Everything seems free on the internet. And to a large extent, that is true — in a limited way. It's like visiting a free art gallery: you can look for free, but you can't cart off a Monet that you think would look really nice in your living room. Much of the content of the internet is free to consume but not to use. This is especially an issue for images, but it applies just as much to other forms of media and words themselves.
It isn't just a question of the law, however. It seems every few months, some writer is discovered to have been plagiarizing the work of other writers. This is not just embarrassing; it often destroys careers — just ask Jayson Blair or Stephen Glass. So you really want to be careful. Just the same, what is and is not copyright infringement is often not that clear. We will try to guide you through these difficult waters.
There is a big difference between quoting a small section of someone else's article and elaborating on it, and just quoting a whole article.
On the other hand, the entire blogging world is built upon people writing articles about other articles that people have written. (See below under “Fair Use.”) So don't be afraid to engage with others on the internet. That is one of the best things about it. But there is a big difference between quoting a small section of someone else's article and then elaborating on it, and just quoting a whole article — even if you link to the original article.
Be Extra Careful With Digital Content
The internet is a relatively new frontier; the web even newer. Because of the unique nature of digital media, it is fairly easy to steal protected works. You could photocopy a book, bind it together, and sell it — but it would take a lot of work, look terrible, and probably cost more than the original. But online, an exact copy can be made of a work in seconds, and it can be distributed to millions in minutes. This potentially does a great deal of damage to the owner of the work — and that could make you liable for it. Thus, you want to be careful.
Here are some tips for avoiding copyright problems:
- Don't use material that is clearly labeled as copyrighted.
- Don't assume that something that doesn't include a copyright notice isn't copyrighted. A copyright notice is not necessary.
- If in doubt, ask for permission. People are often surprisingly nice about this.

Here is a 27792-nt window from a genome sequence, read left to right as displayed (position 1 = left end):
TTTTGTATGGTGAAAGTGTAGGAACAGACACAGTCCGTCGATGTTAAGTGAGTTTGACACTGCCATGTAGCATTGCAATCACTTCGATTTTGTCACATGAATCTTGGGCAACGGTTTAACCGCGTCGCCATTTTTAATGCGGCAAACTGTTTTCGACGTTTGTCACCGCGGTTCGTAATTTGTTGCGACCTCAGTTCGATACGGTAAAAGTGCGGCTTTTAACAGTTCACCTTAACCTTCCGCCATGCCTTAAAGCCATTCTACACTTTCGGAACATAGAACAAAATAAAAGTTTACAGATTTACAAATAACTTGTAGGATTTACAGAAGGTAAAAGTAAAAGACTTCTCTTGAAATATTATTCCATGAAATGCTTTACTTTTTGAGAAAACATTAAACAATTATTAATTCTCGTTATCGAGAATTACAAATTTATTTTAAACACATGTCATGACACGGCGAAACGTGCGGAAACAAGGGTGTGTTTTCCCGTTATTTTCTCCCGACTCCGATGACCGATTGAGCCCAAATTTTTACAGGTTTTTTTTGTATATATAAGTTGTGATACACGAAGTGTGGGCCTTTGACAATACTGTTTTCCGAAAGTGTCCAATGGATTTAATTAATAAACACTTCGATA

- Don't assume that not knowing who owns the copyright changes its legal status.
- Remember that just because your site isn't commercial doesn't mean you are any less constrained by copyright law.
- Find good sources for free materials. We discuss this more below under “Free Content.”
- If someone complains that you are using their protected work, remove it.
For more information on this, check out this page from the Copyright & Fair Use website at Stanford University, Websites: Five Ways to Stay Out of Trouble.
Fair use is a complicated subject. However, there are resources you can use to learn more about this complex issue.
In general, video is easy. Most sharing services like YouTube and Hulu want others to use their videos. Of course, these videos can't be downloaded onto your website and served by you. They must be embedded. This is because the services get ad revenue from the videos regardless of where they run. So just use whatever system the service provides and you should be free and clear. This is often true of audio as well.
For most website owners, the main copyright issue involves images. After all, the major search engines allow you to search for images. It's so convenient! But with just a little bit more work, you can stay on the right side of the law. For example, in Google, you can click on the “Search tools” button and this will allow you to filter images by “Usage rights.” There are a number of options there, but the broadest is, “Labeled for reuse with modification.” That means you can use the image and modify it as you see fit.
Public Domain vs Creative Commons
But there is a little more to it than that. Just because you can use an image for free and modify it, doesn't mean you can use the image any way that you want. This is the distinction between something that is in the public domain and something that is licensed under the Creative Commons. Many people provide images for use for free, but still want to be credited, for example. You can read all about it at the Creative Commons website.
But it is easier just to use a website like Pixabay, which will tell you exactly what (if anything) you need to do to use the image. Wikipedia has a very useful page, Public Domain Image Resources, which provides many dozens of such resources for finding free images.
There is no doubt that copyright is a big and often annoying issue. But it protects you as well as everyone else. So take care just as you would have others take care when dealing with your work. For more information on this subject, check out the Copyright Website.